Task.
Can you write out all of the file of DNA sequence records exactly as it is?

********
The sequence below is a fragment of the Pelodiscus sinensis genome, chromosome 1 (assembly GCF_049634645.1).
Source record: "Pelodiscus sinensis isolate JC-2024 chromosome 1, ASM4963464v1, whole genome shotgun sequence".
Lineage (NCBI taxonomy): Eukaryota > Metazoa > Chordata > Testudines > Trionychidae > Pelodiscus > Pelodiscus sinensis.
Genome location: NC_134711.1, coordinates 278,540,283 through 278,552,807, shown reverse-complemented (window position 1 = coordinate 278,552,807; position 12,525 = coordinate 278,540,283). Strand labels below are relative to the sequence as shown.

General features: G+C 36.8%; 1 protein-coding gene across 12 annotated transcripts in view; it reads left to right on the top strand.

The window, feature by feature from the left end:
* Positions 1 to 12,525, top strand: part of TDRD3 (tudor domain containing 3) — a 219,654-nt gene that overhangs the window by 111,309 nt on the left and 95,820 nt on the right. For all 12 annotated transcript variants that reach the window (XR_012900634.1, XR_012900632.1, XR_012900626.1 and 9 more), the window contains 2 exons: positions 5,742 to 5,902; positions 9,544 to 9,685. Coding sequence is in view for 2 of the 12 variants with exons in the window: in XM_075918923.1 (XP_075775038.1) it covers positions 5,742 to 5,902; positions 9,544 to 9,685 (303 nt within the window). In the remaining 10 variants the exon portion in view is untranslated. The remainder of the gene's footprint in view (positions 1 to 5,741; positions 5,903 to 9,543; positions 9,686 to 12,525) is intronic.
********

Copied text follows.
The sequence below is a fragment of the Pelodiscus sinensis genome, chromosome 1 (assembly GCF_049634645.1).
Source record: "Pelodiscus sinensis isolate JC-2024 chromosome 1, ASM4963464v1, whole genome shotgun sequence".
Lineage (NCBI taxonomy): Eukaryota > Metazoa > Chordata > Testudines > Trionychidae > Pelodiscus > Pelodiscus sinensis.
Genome location: NC_134711.1, coordinates 278,540,283 through 278,552,807, shown reverse-complemented (window position 1 = coordinate 278,552,807; position 12,525 = coordinate 278,540,283). Strand labels below are relative to the sequence as shown.

General features: G+C 36.8%; 1 protein-coding gene across 12 annotated transcripts in view; it reads left to right on the top strand.

The window, feature by feature from the left end:
* Positions 1 to 12,525, top strand: part of TDRD3 (tudor domain containing 3) — a 219,654-nt gene that overhangs the window by 111,309 nt on the left and 95,820 nt on the right. For all 12 annotated transcript variants that reach the window (XR_012900634.1, XR_012900632.1, XR_012900626.1 and 9 more), the window contains 2 exons: positions 5,742 to 5,902; positions 9,544 to 9,685. Coding sequence is in view for 2 of the 12 variants with exons in the window: in XM_075918923.1 (XP_075775038.1) it covers positions 5,742 to 5,902; positions 9,544 to 9,685 (303 nt within the window). In the remaining 10 variants the exon portion in view is untranslated. The remainder of the gene's footprint in view (positions 1 to 5,741; positions 5,903 to 9,543; positions 9,686 to 12,525) is intronic.